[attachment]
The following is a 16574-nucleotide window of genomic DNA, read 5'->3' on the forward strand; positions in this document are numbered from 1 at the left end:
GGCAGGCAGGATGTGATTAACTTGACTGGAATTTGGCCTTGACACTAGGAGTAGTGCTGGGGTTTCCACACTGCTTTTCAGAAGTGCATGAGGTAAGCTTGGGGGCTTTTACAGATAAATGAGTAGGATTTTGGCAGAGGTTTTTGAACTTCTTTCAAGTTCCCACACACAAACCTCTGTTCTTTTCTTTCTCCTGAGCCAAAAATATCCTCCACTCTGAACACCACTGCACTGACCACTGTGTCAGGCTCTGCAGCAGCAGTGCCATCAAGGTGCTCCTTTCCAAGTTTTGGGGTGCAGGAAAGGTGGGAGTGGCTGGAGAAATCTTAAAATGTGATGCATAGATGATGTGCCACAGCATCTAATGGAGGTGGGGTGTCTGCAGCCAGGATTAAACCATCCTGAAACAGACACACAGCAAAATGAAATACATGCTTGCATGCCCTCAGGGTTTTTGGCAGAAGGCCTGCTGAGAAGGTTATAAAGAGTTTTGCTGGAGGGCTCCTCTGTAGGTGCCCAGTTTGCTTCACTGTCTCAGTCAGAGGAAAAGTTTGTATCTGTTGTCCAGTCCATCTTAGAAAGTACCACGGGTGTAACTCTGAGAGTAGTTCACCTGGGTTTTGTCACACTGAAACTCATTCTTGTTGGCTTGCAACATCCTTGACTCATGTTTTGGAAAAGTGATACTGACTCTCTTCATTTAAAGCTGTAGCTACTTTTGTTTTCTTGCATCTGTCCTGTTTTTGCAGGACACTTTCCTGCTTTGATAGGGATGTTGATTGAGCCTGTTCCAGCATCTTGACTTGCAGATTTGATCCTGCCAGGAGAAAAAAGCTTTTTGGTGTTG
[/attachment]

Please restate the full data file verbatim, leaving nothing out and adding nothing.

The following is a 16574-nucleotide window of genomic DNA, read 5'->3' on the forward strand; positions in this document are numbered from 1 at the left end:
GGCAGGCAGGATGTGATTAACTTGACTGGAATTTGGCCTTGACACTAGGAGTAGTGCTGGGGTTTCCACACTGCTTTTCAGAAGTGCATGAGGTAAGCTTGGGGGCTTTTACAGATAAATGAGTAGGATTTTGGCAGAGGTTTTTGAACTTCTTTCAAGTTCCCACACACAAACCTCTGTTCTTTTCTTTCTCCTGAGCCAAAAATATCCTCCACTCTGAACACCACTGCACTGACCACTGTGTCAGGCTCTGCAGCAGCAGTGCCATCAAGGTGCTCCTTTCCAAGTTTTGGGGTGCAGGAAAGGTGGGAGTGGCTGGAGAAATCTTAAAATGTGATGCATAGATGATGTGCCACAGCATCTAATGGAGGTGGGGTGTCTGCAGCCAGGATTAAACCATCCTGAAACAGACACACAGCAAAATGAAATACATGCTTGCATGCCCTCAGGGTTTTTGGCAGAAGGCCTGCTGAGAAGGTTATAAAGAGTTTTGCTGGAGGGCTCCTCTGTAGGTGCCCAGTTTGCTTCACTGTCTCAGTCAGAGGAAAAGTTTGTATCTGTTGTCCAGTCCATCTTAGAAAGTACCACGGGTGTAACTCTGAGAGTAGTTCACCTGGGTTTTGTCACACTGAAACTCATTCTTGTTGGCTTGCAACATCCTTGACTCATGTTTTGGAAAAGTGATACTGACTCTCTTCATTTAAAGCTGTAGCTACTTTTGTTTTCTTGCATCTGTCCTGTTTTTGCAGGACACTTTCCTGCTTTGATAGGGATGTTGATTGAGCCTGTTCCAGCATCTTGACTTGCAGATTTGATCCTGCCAGGAGAAAAAAGCTTTTTGGTGTTG